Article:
The so-called backlash is the result of Indian successes in court and attempts in recent years by reservation Indians to exercise their powers over their land. They have insisted on environmental standards for power plants on reservations, have quit collecting state sales taxes and have used their hunting and fishing rights to woo tourists away from nonreservation facilities.
At the same time, land claims by nonreservation Indians in the East have broadened opposition from the traditional pockets in the West. "We've been suffering a backlash ever since the Pilgrims," said Means. "It's just more out in the open."
What it all led to was a declaration last November by the Navajo Tribal Council that a "state of emergency" exists for Indians today, and the council appropriated $100,000 for last week's antibacklash strategy session. What Navajo Tribal Chairman Peter McDonald wanted was a new organization to be set up to counter efforts by anti-Indian whites.
But, mindful of the vanity and political rivalry among Indian leaders that have blunted efforts at unity before, the tribal representatives decided instead to form a joint effort among 10 existing native American organizations to plot a strategy against white backlash funded with money they hope to raise from the tribes.
The delegates also voted a day of prayer in May to seek spiritual assistance, and put together a blueprint for possible legal, legislative and public relations efforts to press the Indians' cause nationally and internationally.
"It's one heck of a giant step forward, but it's five years late," said Means of the new involvement of establishment tribal leaders in the Indian rights movement.
In what is most surely a glimpse of the future, McDonald also spent part of last week in Houston, discussing with independent oil field operators the possibility of pumping oil for the Navajos should the big oil companies not agree to their demands north of here at Montezuma Creek.
For 20 years oil has been pumped there under leases negotiated by the Bureau of Indian Affairs - in some cases, the Navajos allege, without their consent or knowledge. The Navajos claim now that oil field workers have harassed Indians, desecrated graves, polluted water and killed livestock.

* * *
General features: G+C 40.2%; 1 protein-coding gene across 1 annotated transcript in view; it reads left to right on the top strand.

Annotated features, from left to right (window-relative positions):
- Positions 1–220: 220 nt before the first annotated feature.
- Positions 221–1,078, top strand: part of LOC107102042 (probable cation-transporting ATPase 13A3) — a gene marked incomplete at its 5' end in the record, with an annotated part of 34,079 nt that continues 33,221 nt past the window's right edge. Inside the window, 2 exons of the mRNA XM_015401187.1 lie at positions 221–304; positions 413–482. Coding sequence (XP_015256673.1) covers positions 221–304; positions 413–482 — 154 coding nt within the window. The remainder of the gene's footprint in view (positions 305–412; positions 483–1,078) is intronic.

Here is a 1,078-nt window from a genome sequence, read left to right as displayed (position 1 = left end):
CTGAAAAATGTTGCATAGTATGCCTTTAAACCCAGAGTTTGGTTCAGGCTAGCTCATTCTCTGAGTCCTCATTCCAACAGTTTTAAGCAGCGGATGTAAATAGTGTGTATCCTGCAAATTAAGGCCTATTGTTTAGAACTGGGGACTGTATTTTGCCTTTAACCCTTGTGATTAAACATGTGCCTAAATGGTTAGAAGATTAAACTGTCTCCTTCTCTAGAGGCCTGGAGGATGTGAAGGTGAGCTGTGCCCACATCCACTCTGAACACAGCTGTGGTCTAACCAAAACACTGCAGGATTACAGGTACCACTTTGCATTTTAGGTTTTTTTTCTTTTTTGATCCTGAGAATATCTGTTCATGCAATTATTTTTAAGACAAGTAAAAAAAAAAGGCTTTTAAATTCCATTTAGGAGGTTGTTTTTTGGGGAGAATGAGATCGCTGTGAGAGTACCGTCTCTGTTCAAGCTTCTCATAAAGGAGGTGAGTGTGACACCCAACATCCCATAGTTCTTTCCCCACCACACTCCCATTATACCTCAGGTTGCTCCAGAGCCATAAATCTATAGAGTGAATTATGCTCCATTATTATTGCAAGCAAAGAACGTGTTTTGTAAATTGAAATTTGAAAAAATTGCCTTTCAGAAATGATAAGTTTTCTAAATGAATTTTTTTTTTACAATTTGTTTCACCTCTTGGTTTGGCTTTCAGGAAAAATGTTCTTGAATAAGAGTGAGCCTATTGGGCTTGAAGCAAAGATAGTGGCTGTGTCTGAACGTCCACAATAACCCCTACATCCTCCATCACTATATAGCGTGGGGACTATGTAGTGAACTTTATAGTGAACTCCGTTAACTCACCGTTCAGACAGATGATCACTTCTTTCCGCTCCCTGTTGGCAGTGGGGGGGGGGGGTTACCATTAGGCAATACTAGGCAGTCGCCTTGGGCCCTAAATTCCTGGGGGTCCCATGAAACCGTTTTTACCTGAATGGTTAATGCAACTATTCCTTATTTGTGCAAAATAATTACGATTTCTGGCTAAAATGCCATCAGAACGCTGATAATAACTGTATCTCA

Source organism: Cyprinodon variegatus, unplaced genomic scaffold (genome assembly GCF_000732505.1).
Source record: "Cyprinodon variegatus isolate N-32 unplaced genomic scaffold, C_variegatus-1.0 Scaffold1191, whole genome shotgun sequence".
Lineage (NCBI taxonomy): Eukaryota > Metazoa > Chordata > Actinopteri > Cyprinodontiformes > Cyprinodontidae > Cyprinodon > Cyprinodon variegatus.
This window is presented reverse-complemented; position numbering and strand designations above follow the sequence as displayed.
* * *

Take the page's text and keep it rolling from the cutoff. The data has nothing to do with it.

Indians have talked about these problems for years, but after oil workers allegedly fired on a Navajo in the last month, the talk turned to action. The Texaco warehouse was seized, and all oil production, which brings the Navajos about $25,000 a day in royalties, was halted.
The Navajos, about 60 strong speaking their native tongue and wearing traditional dress, thus brought blue suited oil executives to a negotiating table to, in effect, write new leases with provisions for environmental protection, greater sensitivity to Indian ways and more hiring of Navajos.
This may be indicative of how the nation's Indian tribes will deal with large corporation in the future over oil, gas, coal and other mineral production on reservations. McDonald has already gathered 22 tribes into an OPEC-like organization to bargain tough on resource development.
While it is generally assumed that federal government has failed in its overall commitment to protect and provide for Indians, a successful curbing of treaties or their abrogation and the loss of reservations would mark a sharp departure for the United States.
For a congressionally established American Indian Policy Review Commission concluded last year: "The fact that the United States has not chosen to disavow this relationship [with Indians], has not chosen to simply abrogate its treaty commitments, has not chosen to withdraw its recognition of Indians as separate and distinct peoples with cultures, lands and governments of their own - these facts set the United States above other nations in its treatment of its native Peoples . . ."